In addition to proactive disease management, the guidelines acknowledge the importance of patient and caregiver education. This education can include individualized “eczema schools,” nurse-led programs or video-assisted approaches. These personalized or group education settings have been shown to increase patients’ knowledge of the disease, improve their understanding of treatments and increase treatment compliance, which can reduce disease severity. Establishing a link between allergens and atopic dermatitis remains challengingPatients and parents of young atopic dermatitis patient’s often request allergy testing to find triggers that they hope will offer a “cure” or reduce the need for atopic dermatitis treatment.
“While atopic dermatitis patients have an increased rate of environmental and food allergies, there is typically not one allergy that is causing the disease,” said Dr. Eichenfield. “It is very difficult to establish a connection between allergens and the initial atopic dermatitis diagnosis or to disease flare ups.”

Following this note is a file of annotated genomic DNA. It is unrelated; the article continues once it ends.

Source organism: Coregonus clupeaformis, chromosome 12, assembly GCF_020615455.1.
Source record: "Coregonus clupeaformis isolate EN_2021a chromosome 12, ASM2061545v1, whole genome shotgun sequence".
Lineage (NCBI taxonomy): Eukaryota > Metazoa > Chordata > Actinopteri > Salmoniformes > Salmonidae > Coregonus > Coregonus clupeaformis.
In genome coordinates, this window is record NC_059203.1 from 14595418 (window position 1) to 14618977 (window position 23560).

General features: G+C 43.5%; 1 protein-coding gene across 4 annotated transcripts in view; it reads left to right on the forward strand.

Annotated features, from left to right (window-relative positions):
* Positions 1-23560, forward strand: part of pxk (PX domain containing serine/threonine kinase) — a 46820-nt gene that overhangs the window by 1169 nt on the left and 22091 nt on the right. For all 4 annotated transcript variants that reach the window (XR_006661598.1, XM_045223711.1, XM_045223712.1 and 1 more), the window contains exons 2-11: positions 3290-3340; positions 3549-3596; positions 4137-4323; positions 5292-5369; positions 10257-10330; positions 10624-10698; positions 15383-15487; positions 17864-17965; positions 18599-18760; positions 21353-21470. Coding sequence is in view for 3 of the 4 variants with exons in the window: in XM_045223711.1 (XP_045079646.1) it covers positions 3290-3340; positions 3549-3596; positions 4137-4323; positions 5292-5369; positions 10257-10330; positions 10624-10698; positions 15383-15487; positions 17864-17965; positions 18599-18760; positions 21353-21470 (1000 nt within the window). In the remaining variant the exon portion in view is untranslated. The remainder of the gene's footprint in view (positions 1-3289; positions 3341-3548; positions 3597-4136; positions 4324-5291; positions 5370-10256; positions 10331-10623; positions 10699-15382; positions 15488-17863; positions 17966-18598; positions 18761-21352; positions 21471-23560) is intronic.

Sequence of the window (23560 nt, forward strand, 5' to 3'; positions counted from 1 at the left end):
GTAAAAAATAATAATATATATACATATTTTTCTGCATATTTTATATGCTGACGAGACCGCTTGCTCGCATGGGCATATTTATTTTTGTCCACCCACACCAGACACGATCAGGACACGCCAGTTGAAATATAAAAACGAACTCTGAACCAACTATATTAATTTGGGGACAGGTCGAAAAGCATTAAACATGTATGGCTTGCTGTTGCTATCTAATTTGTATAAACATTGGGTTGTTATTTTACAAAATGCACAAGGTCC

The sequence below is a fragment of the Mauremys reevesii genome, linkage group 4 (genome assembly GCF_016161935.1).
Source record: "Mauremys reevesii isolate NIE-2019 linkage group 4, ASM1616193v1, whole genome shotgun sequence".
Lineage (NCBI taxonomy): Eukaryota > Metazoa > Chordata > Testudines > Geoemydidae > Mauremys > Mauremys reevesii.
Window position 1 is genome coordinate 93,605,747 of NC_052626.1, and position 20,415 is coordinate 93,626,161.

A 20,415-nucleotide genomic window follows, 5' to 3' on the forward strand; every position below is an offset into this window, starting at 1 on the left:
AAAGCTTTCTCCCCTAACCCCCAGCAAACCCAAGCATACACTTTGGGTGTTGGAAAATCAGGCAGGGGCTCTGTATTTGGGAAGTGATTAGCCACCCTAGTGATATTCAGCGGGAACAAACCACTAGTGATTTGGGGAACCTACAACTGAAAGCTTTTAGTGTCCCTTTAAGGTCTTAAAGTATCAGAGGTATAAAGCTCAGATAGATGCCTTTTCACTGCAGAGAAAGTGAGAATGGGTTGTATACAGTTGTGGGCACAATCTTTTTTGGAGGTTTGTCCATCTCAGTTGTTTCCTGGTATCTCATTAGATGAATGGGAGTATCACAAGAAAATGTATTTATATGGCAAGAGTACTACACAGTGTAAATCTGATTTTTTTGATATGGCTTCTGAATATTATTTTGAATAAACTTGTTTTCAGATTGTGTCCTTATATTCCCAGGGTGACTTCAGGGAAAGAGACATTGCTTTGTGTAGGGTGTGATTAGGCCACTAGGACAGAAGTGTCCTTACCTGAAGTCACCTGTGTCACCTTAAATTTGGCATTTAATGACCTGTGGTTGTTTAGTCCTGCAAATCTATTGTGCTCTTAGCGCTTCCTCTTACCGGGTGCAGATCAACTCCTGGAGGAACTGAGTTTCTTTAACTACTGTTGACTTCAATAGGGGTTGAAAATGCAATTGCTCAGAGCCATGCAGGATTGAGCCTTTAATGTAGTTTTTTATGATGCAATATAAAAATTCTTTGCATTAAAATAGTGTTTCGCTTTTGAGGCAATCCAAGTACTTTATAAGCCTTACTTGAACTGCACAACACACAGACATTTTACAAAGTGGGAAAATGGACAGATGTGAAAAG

• Food allergieso The impact of food exposure to atopic dermatitis remains unclear. Positive allergy test results may reflect sensitization but often cannot be connected to atopic dermatitis. o It is important to establish the presence of a true food allergy and to determine if the allergy is exacerbating the atopic dermatitis or if it is simply a co-existing condition with no impact on atopic dermatitis symptoms. o The Academy’s guidelines mirror those of the National Institute of Allergy and Infectious Disease. Food allergy evaluation is recommended for children under five-years-old with persistent moderate to severe atopic dermatitis despite effective treatment or who have a history of reaction after eating certain foods. This evaluation should be for the major food allergens, such as milk, egg, wheat, peanut and soy. Controlled food challenges remain the gold standard in verifying a positive skin or blood test for food allergy. • Food elimination diets for the management of atopic dermatitis based solely on the presence of atopic disease, a suspected allergy or a positive skin or blood test are not recommended.
• Allergic contact dermatitis (ACD)o Atopic dermatitis patients can have a high prevalence of ACD, a hypersensitivity reaction to certain substances that come in direct contact with the skin. Common contact allergens include nickel, neomycin (an antibiotic in wound care creams), fragrance, formaldehyde and other preservatives, lanolin and rubber chemicals. o Patch testing should be done to positively diagnose ACD, as it can be difficult to visually distinguish from atopic dermatitis. Patch testing is an option for patients with persistent atopic dermatitis that is unresponsive to standard therapies, have affected areas unusual for atopic dermatitis, or those with clinical findings suggestive of ACD.